A full assessment and potential diagnosis of ADHD is not accomplished using an online test or during a quick doctor’s appointment. A thorough evaluation usually takes more than one visit and must be done by a professional who is trained in ADHD. Other conditions can sometimes resemble ADHD, so it is important to work with a professional who is able to rule out these other conditions and make the appropriate diagnosis. Many psychologists, psychiatrists, therapists and some general practice physicians are trained to diagnose adult ADHD.
A thorough assessment requires a complete physical and psychiatric medical history as well as screening to rule out any possible physical disorders. All assessments should include an extensive interview with you and often with your significant other (other people are often more aware of your behaviors and struggles than you are), and the application of various symptom-rating scales. For accuracy, it is common to use more than one scale to confirm results. https://add.org/adhd-test/
Treatment often means stimulant medication – like Ritalin or Adderall. There are also other options. I worked for many years alongside Dr. Timothy Hyatt, a naturopath who created a product for his wife after she experienced severe Adrenal Fatigue after many years on ADHD stimulant medication. He calls is EQ, or equilibrate, and it is one of several natural options to support the ADHD brain. It is available online at biogenicnutrition.com. So, am I recommending everyone with ADHD be treated with medication?
No. I’m not. That is too simplistic.
Josh is a concert level Cellist. He put himself through school on scholarship and plays that difficult instrument with more passion than any I’ve seen. One evening; shortly after the passing of my mother 6 years ago, we were at a local McMennamins restaurant. He said, “You know, Ryan, I would like to play you a song in honor of your mother.” He went to his car, brought in his Cello, and in the midst of the restaurant played a song that had the entire restaurant enraptured and left me in tears.
Writing this article spurred me to call Josh. I spoke to him and learned more about his journey. I learned that as a child he had in fact been diagnosed with ADHD. He had been on meds – and off them. He struggled with depression, even suicidal thinking. He has not had an easy journey. But he is also amazing. Loyal, courageous, inspiring and faithful like few men I know. I put it to him, “Josh, could you have played the Cello that way while on meds?” He said, “No way.”
I was listening to a Dr. John C. Maxwell talk recently on leadership. His point was that leaders need to keep things simple for people they are leading while not being simplistic. The difference, he defined, was that simplistic answers often sound good but fail to embrace the hard work of complex thought. Situations often have many variables and complex thinking embraces these variables coming up with thoughtful answers that lead people well. Simple thinking, he said, has considered the complexities of a situation and can present a profound truth in a clear way that will empower people.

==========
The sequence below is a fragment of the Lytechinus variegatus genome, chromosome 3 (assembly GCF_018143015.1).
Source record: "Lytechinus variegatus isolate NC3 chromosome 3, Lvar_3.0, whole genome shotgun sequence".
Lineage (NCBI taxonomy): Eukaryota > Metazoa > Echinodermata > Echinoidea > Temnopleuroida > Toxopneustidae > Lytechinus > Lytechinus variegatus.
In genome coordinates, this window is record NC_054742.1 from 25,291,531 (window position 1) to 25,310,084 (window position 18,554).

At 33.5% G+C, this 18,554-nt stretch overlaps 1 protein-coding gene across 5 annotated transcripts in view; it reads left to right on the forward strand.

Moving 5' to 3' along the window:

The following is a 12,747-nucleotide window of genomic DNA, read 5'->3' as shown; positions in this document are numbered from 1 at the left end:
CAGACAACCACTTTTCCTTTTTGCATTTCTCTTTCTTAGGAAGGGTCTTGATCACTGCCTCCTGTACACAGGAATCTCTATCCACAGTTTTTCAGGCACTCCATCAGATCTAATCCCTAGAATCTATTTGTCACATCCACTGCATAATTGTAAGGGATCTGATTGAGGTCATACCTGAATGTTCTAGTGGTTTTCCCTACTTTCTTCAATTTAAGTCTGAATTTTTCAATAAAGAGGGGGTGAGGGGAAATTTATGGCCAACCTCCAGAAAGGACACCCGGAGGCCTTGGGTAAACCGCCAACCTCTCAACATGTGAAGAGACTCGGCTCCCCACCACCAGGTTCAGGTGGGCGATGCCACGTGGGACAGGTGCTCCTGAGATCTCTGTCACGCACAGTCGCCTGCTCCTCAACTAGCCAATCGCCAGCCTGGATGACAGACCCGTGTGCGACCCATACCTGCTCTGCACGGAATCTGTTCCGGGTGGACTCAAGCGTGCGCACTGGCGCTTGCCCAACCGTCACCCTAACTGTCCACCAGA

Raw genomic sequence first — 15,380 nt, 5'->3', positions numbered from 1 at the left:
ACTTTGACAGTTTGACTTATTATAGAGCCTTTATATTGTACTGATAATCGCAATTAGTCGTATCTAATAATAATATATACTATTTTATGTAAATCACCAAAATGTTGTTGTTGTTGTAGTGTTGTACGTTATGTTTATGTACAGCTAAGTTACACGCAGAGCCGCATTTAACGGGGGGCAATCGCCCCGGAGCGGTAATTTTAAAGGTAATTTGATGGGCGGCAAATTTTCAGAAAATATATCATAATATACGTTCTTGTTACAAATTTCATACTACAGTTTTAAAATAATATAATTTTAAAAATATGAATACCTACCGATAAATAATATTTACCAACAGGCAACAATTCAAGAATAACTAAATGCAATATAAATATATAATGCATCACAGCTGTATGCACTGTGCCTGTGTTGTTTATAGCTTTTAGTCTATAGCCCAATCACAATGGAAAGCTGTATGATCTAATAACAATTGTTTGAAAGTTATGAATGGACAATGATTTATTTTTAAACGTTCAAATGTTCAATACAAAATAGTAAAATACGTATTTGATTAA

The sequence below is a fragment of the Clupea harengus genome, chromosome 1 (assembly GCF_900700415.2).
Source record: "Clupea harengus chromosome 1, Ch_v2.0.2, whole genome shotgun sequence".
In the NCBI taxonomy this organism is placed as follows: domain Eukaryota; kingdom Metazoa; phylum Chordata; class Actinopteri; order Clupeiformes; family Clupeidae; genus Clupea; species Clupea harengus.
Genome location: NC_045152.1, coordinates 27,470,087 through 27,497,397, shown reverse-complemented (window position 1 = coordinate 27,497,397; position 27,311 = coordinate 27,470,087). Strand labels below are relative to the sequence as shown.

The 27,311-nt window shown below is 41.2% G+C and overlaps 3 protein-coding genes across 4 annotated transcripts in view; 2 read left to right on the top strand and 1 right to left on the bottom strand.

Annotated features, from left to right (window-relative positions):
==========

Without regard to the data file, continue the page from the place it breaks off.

Addiction recovery is complex. We have unwanted behaviors creating pain in our lives and the lives of others. We have our stories that have often been difficult but that are known by God and part of our testimony – our unique word or imprint that we leave on the planet that will reverberate for generations in the lives of those who know us and that we touch. We also have our God given uniqueness that we have to believe are inspired and without mistake.
The song Josh played was a miracle to me. To miss a miracle for the sake of sobriety would be a shame. To lose the miraculous to the grip of an addictive process is equally saddening.
God, I so often wish it was easier. Yes, that was my voice inside my head, but I had to share.
My word to you – and I hope it is simple: Addiction recovery is complex. ADHD is an important variable. Treating ADHD can empower people dramatically and contribute to victory in an area of struggle. And some treatment may have side effects. Start with a good assessment. Be considerate. Be prayerful. Be informed. God be with you – and God be with Josh. May your miracle persist.
Authors Note: This article is intended to be a conversation and was not written with academic rigor. I give credit to Dr. Todd Love – a colleague and expert in ADHD and addiction who was generous with notes he has used in presentations and who has an awesome website. He was particularly helpful in identifying the correlations between ADHD and addiction as well as myths about treatment. https://www.doctoddlove.com Other sources used were add.org and totallyadd.com